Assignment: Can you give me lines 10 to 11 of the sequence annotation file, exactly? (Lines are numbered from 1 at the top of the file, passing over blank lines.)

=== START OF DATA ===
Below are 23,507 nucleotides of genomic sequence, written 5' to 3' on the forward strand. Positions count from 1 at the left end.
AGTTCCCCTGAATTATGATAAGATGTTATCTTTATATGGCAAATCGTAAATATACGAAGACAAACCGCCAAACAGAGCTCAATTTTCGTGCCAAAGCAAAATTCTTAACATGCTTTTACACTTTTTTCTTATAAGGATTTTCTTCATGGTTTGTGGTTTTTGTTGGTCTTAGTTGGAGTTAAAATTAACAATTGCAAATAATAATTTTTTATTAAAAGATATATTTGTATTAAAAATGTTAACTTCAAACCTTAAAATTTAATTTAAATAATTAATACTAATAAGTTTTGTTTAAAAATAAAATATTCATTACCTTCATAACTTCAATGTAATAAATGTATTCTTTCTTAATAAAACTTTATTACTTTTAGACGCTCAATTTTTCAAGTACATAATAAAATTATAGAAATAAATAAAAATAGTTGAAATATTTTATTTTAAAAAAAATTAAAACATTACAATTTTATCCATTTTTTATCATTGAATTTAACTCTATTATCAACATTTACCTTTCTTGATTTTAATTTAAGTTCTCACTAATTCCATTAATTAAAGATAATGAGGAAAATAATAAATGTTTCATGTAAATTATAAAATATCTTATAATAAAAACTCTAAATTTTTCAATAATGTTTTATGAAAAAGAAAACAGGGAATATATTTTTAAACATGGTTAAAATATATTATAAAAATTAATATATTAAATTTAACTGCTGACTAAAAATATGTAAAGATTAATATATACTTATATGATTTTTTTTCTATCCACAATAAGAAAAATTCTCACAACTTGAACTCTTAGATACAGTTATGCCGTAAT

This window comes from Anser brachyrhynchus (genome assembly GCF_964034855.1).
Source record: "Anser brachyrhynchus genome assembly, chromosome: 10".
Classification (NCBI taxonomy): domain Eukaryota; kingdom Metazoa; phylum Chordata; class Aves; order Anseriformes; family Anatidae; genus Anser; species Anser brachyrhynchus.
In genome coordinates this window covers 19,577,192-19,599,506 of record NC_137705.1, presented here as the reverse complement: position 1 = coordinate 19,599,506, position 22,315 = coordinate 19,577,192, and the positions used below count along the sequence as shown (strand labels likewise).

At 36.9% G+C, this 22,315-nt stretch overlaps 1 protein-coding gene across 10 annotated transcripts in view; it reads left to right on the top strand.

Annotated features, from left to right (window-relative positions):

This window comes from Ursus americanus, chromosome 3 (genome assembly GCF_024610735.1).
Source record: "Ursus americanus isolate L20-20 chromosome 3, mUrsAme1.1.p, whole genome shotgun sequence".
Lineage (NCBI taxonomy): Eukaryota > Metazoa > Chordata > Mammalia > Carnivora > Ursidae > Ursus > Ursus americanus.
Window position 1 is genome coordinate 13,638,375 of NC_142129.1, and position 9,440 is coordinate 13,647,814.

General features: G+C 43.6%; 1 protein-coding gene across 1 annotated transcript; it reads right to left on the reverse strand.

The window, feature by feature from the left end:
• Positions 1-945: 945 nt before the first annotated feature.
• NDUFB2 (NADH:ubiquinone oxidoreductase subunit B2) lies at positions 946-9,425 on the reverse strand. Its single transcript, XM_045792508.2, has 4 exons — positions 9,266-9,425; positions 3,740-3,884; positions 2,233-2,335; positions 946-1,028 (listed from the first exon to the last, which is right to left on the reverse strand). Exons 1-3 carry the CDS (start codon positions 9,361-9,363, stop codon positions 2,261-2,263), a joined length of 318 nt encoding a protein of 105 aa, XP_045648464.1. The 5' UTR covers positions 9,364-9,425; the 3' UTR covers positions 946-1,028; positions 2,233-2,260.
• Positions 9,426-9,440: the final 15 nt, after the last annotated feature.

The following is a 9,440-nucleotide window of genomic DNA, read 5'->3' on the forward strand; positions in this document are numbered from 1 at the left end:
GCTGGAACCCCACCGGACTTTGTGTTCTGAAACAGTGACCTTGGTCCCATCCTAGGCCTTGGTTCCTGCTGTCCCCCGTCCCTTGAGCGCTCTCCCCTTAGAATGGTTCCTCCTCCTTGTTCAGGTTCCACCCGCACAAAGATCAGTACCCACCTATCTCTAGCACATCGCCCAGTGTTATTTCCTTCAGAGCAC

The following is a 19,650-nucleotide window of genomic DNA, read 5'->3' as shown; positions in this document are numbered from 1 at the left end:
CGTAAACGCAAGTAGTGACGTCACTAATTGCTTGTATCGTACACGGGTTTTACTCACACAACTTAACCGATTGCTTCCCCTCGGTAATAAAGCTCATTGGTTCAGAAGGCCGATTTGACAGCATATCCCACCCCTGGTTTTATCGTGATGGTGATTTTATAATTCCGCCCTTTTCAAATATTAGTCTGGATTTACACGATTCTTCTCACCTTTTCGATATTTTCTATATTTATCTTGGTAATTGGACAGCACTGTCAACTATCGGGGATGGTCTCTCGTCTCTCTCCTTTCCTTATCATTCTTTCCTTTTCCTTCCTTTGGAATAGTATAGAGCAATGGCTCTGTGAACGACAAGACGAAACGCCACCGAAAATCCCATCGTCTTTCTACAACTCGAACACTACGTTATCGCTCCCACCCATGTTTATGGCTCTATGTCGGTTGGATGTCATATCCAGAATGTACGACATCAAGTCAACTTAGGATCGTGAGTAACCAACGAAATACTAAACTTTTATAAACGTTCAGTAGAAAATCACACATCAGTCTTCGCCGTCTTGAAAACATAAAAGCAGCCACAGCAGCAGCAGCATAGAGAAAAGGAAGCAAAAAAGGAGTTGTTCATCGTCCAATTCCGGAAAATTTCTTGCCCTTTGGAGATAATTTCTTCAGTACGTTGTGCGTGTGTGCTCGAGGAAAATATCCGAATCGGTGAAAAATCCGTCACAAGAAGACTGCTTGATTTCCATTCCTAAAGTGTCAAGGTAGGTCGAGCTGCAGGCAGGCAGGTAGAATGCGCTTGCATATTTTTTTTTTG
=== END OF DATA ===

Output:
Source record: "Ursus americanus isolate L20-20 chromosome 3, mUrsAme1.1.p, whole genome shotgun sequence".
Lineage (NCBI taxonomy): Eukaryota > Metazoa > Chordata > Mammalia > Carnivora > Ursidae > Ursus > Ursus americanus.